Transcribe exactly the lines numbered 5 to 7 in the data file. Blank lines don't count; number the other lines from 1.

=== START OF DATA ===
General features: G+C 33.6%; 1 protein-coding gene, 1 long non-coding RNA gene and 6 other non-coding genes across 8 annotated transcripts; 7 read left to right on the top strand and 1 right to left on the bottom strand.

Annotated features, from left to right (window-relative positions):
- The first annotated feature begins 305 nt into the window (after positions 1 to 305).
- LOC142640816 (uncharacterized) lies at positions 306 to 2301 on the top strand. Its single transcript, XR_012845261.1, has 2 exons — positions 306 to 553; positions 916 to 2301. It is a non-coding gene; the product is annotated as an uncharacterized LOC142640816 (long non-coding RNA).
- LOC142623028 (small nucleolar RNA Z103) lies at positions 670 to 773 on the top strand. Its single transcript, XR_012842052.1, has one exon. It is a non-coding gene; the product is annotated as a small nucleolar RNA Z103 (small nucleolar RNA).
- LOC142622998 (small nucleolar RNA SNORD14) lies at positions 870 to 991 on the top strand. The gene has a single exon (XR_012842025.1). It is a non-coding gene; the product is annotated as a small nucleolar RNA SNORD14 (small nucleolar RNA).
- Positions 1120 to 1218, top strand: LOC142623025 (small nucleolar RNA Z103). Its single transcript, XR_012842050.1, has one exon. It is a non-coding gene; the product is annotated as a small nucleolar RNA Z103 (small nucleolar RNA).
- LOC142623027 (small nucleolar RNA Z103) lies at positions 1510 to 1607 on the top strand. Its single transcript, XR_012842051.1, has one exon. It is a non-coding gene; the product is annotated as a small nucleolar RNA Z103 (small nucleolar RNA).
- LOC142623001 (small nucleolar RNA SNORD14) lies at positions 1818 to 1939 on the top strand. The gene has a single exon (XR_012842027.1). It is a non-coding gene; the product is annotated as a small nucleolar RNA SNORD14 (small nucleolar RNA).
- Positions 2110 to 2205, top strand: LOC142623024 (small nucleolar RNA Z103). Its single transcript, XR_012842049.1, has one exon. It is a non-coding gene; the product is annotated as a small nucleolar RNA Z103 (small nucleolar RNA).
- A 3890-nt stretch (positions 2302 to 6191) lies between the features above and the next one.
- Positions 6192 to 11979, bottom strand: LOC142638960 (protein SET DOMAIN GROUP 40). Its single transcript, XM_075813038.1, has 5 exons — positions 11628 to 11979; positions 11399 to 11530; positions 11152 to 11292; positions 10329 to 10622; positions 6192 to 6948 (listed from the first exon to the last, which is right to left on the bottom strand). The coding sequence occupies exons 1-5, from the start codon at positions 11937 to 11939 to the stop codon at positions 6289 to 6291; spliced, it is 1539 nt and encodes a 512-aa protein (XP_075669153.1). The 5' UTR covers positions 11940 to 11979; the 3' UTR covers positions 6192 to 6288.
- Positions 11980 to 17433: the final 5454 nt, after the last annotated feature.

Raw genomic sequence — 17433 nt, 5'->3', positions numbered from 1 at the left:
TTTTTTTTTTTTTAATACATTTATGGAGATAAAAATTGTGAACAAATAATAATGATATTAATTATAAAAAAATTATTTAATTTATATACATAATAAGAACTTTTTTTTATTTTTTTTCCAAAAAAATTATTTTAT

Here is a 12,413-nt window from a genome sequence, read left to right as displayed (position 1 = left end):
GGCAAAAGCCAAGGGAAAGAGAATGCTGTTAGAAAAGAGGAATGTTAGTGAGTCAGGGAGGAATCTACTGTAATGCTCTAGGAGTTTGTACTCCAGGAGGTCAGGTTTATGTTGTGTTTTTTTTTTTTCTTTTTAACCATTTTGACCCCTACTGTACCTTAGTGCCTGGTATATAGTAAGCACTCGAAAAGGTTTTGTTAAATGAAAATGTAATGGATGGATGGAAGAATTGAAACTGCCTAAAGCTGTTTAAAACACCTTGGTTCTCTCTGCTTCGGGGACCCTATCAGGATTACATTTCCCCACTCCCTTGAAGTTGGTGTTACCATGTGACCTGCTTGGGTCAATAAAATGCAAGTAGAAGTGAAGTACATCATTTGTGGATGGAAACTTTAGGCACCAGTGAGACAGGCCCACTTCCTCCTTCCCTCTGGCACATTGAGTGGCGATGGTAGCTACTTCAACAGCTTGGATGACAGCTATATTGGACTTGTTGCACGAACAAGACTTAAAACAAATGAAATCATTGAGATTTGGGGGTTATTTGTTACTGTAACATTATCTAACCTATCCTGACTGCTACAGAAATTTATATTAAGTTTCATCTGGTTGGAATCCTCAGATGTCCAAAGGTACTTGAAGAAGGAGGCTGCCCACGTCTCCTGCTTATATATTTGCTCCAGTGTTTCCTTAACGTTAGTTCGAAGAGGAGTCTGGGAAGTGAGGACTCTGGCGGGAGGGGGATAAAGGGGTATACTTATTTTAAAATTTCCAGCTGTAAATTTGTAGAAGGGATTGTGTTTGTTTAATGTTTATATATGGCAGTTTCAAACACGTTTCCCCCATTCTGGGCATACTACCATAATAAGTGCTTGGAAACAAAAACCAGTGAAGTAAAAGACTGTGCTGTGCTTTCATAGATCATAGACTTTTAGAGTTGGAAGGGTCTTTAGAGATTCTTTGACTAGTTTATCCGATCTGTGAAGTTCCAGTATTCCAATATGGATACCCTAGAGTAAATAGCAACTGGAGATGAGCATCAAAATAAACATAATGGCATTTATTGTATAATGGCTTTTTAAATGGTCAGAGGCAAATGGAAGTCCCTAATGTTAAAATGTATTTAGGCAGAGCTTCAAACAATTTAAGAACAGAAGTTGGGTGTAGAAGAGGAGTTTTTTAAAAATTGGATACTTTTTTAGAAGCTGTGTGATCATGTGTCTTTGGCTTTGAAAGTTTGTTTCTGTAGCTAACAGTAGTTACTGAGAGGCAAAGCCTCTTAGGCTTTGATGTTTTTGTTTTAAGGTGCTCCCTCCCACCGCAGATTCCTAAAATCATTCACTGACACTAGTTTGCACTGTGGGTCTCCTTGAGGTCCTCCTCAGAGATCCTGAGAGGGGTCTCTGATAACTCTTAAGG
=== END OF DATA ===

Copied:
- LOC142623028 (small nucleolar RNA Z103) lies at positions 670 to 773 on the top strand. Its single transcript, XR_012842052.1, has one exon. It is a non-coding gene; the product is annotated as a small nucleolar RNA Z103 (small nucleolar RNA).
- LOC142622998 (small nucleolar RNA SNORD14) lies at positions 870 to 991 on the top strand. The gene has a single exon (XR_012842025.1). It is a non-coding gene; the product is annotated as a small nucleolar RNA SNORD14 (small nucleolar RNA).
- Positions 1120 to 1218, top strand: LOC142623025 (small nucleolar RNA Z103). Its single transcript, XR_012842050.1, has one exon. It is a non-coding gene; the product is annotated as a small nucleolar RNA Z103 (small nucleolar RNA).